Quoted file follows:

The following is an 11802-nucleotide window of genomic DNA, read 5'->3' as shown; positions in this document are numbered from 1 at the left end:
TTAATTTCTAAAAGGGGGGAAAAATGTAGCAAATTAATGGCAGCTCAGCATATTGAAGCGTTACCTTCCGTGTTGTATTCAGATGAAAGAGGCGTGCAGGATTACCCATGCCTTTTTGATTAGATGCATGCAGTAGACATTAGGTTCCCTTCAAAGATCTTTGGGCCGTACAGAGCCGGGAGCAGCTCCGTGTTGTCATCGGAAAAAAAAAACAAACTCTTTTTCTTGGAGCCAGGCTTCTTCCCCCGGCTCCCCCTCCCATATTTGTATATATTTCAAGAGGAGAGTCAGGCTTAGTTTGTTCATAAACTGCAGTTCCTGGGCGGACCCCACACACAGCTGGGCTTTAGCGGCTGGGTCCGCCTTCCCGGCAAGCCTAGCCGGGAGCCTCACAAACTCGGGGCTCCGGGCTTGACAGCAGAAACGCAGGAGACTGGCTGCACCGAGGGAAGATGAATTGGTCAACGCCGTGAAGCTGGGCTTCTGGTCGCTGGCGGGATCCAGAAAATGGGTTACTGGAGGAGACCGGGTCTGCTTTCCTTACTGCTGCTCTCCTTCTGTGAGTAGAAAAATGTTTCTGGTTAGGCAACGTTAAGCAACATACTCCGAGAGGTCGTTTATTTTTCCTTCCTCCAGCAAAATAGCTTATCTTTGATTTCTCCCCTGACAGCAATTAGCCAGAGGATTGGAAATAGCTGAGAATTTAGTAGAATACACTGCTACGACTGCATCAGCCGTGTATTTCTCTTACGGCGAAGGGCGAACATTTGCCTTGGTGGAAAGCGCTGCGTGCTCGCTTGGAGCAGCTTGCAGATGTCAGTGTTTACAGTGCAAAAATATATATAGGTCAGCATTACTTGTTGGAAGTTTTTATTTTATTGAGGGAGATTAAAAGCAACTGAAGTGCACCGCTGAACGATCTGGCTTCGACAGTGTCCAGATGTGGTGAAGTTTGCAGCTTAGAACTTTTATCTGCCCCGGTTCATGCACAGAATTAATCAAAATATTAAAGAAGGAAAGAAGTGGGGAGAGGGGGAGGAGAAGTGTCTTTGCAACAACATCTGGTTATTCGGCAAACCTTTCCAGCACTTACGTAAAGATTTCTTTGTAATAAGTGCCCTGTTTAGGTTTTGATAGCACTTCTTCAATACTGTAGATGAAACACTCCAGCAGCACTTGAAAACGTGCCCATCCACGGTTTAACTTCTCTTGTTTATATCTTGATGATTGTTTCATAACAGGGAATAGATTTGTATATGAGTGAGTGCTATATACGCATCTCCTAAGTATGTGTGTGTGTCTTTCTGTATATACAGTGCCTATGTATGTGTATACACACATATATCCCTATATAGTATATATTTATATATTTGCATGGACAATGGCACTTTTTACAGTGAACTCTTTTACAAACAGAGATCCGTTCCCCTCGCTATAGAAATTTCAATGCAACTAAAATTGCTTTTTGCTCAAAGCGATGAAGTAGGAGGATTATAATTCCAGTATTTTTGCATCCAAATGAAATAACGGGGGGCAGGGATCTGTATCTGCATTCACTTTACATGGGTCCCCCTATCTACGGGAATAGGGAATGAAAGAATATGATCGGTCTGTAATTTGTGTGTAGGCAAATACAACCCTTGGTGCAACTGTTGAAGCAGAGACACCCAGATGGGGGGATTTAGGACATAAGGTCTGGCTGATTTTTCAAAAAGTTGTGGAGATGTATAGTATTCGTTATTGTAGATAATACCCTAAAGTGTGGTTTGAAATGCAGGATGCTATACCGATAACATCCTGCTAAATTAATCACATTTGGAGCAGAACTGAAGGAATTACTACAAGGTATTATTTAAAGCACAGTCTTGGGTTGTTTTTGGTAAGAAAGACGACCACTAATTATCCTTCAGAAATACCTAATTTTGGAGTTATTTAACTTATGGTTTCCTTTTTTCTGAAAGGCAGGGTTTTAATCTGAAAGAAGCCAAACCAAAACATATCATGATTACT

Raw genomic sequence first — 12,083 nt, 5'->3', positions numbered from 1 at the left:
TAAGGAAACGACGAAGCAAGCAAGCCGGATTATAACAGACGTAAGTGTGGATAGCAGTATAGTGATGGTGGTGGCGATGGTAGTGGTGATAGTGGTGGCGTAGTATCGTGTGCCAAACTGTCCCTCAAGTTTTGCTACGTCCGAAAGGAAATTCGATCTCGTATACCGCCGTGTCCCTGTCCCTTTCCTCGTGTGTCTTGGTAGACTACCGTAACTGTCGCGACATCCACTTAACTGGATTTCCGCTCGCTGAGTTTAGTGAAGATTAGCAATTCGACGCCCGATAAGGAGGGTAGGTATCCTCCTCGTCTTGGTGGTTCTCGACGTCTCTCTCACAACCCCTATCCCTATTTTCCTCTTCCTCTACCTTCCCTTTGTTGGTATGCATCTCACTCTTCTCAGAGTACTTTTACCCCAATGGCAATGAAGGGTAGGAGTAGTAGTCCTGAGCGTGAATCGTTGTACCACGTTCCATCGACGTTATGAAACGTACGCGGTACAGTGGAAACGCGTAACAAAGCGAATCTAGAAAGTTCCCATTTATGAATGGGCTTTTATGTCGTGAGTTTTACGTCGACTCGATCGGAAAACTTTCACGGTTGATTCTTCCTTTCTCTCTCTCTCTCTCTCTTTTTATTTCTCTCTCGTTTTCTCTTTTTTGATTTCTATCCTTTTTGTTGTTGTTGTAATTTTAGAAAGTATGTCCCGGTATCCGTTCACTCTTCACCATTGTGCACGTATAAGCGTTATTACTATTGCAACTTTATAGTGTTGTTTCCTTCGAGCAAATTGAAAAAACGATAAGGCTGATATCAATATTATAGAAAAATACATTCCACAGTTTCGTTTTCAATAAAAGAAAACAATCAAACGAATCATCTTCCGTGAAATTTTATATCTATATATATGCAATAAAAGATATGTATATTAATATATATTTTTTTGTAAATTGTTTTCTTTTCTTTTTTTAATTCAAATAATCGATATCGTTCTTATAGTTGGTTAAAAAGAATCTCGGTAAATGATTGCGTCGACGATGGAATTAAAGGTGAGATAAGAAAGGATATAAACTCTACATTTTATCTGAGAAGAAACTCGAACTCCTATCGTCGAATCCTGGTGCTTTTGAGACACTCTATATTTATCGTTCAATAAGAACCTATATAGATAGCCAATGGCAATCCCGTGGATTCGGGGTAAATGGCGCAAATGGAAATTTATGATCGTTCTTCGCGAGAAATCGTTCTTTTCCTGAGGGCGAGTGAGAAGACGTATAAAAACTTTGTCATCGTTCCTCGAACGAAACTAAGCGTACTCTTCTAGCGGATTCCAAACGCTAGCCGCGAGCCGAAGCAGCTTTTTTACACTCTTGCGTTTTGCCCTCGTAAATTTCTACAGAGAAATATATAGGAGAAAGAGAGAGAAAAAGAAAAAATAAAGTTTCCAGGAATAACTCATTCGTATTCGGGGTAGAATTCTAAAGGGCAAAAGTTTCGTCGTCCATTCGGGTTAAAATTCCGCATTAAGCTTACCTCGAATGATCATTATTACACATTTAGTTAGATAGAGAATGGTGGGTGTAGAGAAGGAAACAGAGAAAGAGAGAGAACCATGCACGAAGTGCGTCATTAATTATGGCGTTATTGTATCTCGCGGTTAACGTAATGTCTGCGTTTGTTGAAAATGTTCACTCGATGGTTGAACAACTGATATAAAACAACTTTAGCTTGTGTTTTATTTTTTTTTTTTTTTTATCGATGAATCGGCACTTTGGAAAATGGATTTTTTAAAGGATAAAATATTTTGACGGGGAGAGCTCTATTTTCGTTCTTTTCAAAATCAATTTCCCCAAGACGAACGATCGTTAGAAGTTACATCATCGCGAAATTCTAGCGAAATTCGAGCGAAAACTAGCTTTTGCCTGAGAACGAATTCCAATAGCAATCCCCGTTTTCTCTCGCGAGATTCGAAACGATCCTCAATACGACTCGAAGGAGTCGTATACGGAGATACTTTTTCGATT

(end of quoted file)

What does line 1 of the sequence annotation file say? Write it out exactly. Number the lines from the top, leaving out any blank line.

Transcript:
The following is an 11802-nucleotide window of genomic DNA, read 5'->3' as shown; positions in this document are numbered from 1 at the left end: